If employees don’t fulfill the requirements, management can take them aside and explain where they fell short and how they can improve for the next advancement opportunity. By doing so, management can ensure employees will better understand their decisions. The employees can then communicate any needs or barriers they face that might keep them from meeting management’s requirements.
2. Offer Inclusive Environments and Resources
While employees often have equal tasks, they don’t always have the same circumstances. One way to help employees feel included and comfortable is by offering tools and environments that accommodate employees’ needs.
For example, employees with physical disabilities need customized workspaces for comfort and accessibility. Other accommodations may look like spaces for breastfeeding mothers to pump or a flexible work schedule for employees with chronic illness.
In addition, inclusive benefits account for all backgrounds, sexualities, races, and physical abilities. For example, mothers can take maternity leave, but not all fathers have the same options – despite often being an equal or primary caretaker.
3. Create a Safe Place for Discussions
You can’t know every employee’s needs, which is why creating a safe and open communication channel is essential for giving employees a chance to voice concerns or specific needs.
Some employees may need to request additional time off for religious, educational, or personal reasons. Others may need workplace accommodations because of physical limitations.
Inclusive management adjusts the way employees complete tasks to help each person succeed. However, they must also be consistent. For example, if they allow an employee to take extra time off for educational purposes, they must give the same opportunity to other student employees.
4. Develop a Diverse Leadership Team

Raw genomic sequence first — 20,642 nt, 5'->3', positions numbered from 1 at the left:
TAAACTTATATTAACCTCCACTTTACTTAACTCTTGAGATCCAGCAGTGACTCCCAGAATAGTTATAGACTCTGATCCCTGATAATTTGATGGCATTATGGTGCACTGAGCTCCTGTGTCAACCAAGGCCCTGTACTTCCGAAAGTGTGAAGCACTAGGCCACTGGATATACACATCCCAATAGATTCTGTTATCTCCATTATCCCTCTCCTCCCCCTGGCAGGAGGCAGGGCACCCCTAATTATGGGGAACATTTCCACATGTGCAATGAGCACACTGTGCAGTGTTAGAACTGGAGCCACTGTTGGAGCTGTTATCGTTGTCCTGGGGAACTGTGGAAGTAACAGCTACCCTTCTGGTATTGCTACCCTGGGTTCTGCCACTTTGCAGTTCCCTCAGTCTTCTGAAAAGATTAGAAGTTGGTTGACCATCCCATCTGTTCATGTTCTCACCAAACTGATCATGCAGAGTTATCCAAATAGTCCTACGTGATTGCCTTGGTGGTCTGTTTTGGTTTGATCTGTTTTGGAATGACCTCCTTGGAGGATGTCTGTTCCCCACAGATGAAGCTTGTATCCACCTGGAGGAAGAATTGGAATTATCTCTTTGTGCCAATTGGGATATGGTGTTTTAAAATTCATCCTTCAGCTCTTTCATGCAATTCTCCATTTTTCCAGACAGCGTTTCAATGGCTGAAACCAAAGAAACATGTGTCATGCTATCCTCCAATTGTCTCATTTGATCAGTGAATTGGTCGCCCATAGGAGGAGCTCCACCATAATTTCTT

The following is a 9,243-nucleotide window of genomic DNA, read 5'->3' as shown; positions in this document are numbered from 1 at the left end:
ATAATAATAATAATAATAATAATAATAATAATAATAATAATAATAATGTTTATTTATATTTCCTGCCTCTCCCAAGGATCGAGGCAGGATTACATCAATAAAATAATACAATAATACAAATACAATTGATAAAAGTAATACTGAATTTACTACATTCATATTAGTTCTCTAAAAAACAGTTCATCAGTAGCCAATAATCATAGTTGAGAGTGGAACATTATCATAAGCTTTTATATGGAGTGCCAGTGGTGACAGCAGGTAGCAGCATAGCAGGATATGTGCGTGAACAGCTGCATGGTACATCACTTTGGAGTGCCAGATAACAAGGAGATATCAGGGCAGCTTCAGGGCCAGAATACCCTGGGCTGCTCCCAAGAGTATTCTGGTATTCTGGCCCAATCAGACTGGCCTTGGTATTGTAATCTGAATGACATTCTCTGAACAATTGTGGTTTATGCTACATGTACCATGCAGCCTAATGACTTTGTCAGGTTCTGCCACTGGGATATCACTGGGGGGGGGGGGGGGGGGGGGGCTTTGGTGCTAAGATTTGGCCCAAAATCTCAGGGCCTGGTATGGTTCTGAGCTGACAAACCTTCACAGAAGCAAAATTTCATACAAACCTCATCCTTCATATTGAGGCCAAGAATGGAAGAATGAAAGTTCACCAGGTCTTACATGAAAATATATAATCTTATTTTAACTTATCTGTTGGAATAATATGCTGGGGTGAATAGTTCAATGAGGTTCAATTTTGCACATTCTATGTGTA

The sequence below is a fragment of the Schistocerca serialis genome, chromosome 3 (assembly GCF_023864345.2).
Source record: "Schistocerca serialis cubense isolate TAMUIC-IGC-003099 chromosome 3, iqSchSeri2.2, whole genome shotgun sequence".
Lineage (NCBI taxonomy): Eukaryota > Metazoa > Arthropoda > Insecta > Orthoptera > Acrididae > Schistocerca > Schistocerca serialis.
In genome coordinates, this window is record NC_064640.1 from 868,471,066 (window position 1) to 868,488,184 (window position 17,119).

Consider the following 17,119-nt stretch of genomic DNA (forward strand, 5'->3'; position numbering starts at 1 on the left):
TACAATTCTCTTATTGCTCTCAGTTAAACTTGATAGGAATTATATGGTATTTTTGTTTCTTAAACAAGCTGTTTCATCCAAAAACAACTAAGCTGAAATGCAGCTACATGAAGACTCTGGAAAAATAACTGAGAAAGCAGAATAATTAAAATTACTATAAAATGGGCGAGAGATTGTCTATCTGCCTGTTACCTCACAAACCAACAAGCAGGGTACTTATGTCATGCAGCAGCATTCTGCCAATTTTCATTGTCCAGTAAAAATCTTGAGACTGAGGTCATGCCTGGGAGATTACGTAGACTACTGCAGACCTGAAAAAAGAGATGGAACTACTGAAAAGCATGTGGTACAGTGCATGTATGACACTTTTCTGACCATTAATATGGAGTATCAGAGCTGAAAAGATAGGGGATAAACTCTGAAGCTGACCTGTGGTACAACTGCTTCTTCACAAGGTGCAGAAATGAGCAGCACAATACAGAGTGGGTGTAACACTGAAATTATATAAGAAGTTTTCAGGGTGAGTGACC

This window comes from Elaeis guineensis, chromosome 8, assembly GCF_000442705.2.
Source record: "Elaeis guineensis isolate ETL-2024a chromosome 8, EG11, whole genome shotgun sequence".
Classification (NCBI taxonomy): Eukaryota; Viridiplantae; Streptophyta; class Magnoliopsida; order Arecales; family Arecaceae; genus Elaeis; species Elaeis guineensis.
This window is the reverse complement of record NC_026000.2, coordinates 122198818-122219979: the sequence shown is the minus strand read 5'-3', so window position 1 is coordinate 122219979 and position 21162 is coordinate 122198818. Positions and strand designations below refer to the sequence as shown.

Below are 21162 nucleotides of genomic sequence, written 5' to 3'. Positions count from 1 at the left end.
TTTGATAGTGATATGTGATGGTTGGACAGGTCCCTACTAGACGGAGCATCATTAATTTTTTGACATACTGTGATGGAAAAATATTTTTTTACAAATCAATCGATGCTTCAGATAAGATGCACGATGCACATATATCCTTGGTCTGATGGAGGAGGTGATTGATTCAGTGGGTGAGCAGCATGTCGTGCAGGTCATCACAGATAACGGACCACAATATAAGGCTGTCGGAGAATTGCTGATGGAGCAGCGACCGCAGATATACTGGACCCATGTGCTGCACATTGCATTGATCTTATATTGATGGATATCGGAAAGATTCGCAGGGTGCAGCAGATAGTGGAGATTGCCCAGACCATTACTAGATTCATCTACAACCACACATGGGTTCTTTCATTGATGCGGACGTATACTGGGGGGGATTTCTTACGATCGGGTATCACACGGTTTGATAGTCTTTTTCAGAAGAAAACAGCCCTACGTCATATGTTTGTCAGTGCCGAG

Only 40% of women are satisfied with workplace decisions meanwhile 70% of males are satisfied. This is just one example of the effects of a lack of diversity in leadership.
Management makes the most equitable decisions when they have diverse leadership. Sometimes that means hiring the best person for the success of the entire team rather than the person with the most qualifications. About 85% of companies that employ a diverse leadership team see increased profits.
For example, a strong leadership team will include diverse cultures and more than one gender. As a result, the leadership team can make better, more inclusive decisions and teach each other about specific demographic needs.
5. Hold Regular Educational Sessions
Equity doesn’t stop with management. Employees also need to understand the importance of diversity and inclusivity. One way business leadership can help is by offering educational courses on diversity, equity and inclusion.
Employees benefit from workplace exercises and interactions that connect people from different backgrounds to talk about their beliefs, experiences and cultures. Providing opportunities for employees to learn from and about each other will lead to increased collaboration and a better understanding of how to function as a team.